Safe for Whom?

29 August 2008

Did you see that Nebraska has a new safe haven law? While it is the last state in the U.S. to adopt one, it is unique in "allowing parents to abandon unwanted children at hospitals with no questions asked...It goes beyond babies and potentially permits the abandonment of anyone under 19."

"All children deserve our protection," said Sen. Tom White, who helped broaden the measure. "If we save one child from being abused, it's well, well worth it."

White said it doesn't matter if that child is an infant or three years old or in the care of a parent or baby sitter. As for what constitutes a minor, he refers to common law, which interprets it to be anyone under age 14.

State Sen. Arnie Stuthman, who introduced the original bill dealing only with infants, agreed to the compromise after the bill became stalled in debate.

"The main interest I have is that it gives the mother or a parent another option of what to do with a child before they do something drastic," he said.

The measure, which took effect July 18, does not absolve people of possible criminal charges -- for example, if a child had been beaten.

And since the law does not specify, it technically allows anyone, not just a parent, to legally surrender custody. Most other states narrowly define the role of the person surrendering the child.

Some hospitals have fielded questions from the public about the law, but no children have been dropped off.

"I hope there never is one," Stuthman said.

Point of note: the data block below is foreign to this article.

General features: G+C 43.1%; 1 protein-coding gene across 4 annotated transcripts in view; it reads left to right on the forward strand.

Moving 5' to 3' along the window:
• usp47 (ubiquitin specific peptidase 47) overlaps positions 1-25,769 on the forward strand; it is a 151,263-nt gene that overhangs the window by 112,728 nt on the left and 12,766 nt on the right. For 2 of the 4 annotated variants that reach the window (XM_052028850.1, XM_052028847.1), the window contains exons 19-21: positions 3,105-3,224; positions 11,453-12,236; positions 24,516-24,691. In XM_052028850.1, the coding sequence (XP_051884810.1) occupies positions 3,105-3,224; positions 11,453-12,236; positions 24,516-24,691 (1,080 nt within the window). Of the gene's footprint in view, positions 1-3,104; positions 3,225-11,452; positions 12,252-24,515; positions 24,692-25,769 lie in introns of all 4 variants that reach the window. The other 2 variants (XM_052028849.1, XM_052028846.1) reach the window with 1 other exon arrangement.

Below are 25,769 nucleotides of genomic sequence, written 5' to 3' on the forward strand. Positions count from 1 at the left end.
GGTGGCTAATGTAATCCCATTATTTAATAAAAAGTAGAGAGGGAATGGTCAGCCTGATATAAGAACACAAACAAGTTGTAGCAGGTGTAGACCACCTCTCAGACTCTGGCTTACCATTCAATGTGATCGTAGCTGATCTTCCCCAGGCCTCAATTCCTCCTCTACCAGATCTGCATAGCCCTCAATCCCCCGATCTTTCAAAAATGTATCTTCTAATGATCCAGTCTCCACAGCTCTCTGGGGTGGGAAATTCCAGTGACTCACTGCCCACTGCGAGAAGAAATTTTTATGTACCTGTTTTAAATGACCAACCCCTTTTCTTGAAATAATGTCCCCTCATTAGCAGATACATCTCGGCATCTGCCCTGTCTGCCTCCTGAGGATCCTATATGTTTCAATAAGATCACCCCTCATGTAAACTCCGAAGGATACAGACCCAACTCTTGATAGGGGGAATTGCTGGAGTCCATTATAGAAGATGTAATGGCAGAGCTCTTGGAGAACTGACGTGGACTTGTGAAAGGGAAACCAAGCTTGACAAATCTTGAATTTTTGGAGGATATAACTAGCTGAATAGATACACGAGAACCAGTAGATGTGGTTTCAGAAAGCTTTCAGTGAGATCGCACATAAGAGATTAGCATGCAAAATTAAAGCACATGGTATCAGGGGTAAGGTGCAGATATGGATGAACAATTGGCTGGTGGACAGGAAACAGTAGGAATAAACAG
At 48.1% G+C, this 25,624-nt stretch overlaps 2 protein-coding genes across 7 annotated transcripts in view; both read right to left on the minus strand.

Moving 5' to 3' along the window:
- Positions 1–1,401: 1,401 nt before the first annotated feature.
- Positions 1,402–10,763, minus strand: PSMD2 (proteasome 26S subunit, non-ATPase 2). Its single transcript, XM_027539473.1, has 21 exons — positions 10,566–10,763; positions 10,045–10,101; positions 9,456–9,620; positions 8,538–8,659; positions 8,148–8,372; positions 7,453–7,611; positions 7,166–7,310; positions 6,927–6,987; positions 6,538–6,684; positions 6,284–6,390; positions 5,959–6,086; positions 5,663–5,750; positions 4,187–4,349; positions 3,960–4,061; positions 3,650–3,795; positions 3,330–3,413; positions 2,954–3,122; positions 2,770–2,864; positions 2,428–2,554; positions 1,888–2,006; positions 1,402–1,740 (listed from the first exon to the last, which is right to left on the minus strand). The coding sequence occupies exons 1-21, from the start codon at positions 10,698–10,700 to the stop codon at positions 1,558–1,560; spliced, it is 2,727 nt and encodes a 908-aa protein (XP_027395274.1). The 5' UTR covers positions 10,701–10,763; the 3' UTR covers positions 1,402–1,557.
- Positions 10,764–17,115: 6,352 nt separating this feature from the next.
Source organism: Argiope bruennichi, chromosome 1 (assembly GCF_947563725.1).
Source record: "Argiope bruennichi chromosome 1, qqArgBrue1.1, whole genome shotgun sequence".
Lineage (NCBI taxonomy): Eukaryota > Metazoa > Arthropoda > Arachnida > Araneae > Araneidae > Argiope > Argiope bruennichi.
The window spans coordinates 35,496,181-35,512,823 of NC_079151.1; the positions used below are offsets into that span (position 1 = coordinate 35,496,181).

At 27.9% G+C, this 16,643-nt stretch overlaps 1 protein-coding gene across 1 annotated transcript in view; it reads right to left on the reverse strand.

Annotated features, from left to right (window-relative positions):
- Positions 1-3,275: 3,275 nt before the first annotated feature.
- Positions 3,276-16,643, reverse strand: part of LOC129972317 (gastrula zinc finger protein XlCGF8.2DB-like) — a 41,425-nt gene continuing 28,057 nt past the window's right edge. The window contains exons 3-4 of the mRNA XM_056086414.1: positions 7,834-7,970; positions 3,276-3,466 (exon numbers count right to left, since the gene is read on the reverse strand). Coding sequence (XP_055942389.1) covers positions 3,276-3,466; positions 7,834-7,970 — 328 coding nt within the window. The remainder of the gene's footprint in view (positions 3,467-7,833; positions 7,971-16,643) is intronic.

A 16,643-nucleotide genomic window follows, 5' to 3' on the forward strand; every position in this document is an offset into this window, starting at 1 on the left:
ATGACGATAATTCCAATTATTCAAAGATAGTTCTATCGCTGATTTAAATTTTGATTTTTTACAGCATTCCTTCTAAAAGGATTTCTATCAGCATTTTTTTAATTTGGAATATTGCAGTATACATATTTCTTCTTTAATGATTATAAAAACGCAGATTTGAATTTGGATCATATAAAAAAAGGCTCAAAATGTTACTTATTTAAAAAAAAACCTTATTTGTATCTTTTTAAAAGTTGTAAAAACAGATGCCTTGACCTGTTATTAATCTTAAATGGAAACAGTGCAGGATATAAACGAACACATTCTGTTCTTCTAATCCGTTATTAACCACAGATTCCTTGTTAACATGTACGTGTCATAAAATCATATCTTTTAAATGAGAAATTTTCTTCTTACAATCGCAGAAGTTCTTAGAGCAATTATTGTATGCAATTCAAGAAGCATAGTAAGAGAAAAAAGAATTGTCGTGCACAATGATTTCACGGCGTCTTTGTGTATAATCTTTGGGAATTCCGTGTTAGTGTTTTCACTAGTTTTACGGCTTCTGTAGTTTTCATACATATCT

Pertman, who directs the New York-based Evan B. Donaldson Adoption Institute, said his research going back several years shows safe-haven laws are not accomplishing what they intended. Women who are distressed enough to want to abandon their children are not the ones reading billboards or getting the message about these laws, he said.

Pertman finds Nebraska's law particularly alarming because it is not focused on infants and parents.

Casting such a wide net "circumvents every rational practice in child welfare that I'm aware of," he said. "That's as nicely as I can put it."

California, for example, allows parents to legally abandon a child at a hospital or other designated safe zones within 72 hours of birth.

Remember when your parents threatened to sell you to the gypsies if you misbehaved as a child? Now, they just need to tell a kid that the next family trip is to Nebraska.

Labels: ,

Uphill through the Snow Both Ways

03 April 2008

...five miles a day in cardboard shoes....and so on. Have you been waiting to pass along this rant to a child who complains about having to walk between home and school? You might have to wait to pass along this chestnut for a lot longer. Kids aren't walking to school anymore.

It's not necessarily because they're spoiled, lazy or over scheduled. According to a University of Michigan researcher, concerns about safety are the main reason that less than 13 percent of U.S. children walked or biked to school in 2004, compared to more than 50 percent who did so in 1969.

Why? Part of it is the structure of the environment---fewer sidewalks and tree-lined streets are built these days. Some of it is distance. Although not described in this current article, I remember seeing a study describing that the new cul-de-sac and other neighborhood layouts discourage walkers because it takes longer to get to stores and schools than a traditional block plan.

It seems a shame to know that this piece of cultural history is declining, but I do notice that fewer and fewer sidewalks and safe places for kids to walk are being built these days. If you see the same thing in your area, encourage your neighbourhood to apply for a federal grant to build sidewalks. You can find more information on this and other safe route ideas at the National Center for Safe Routes to School organization.

Labels: ,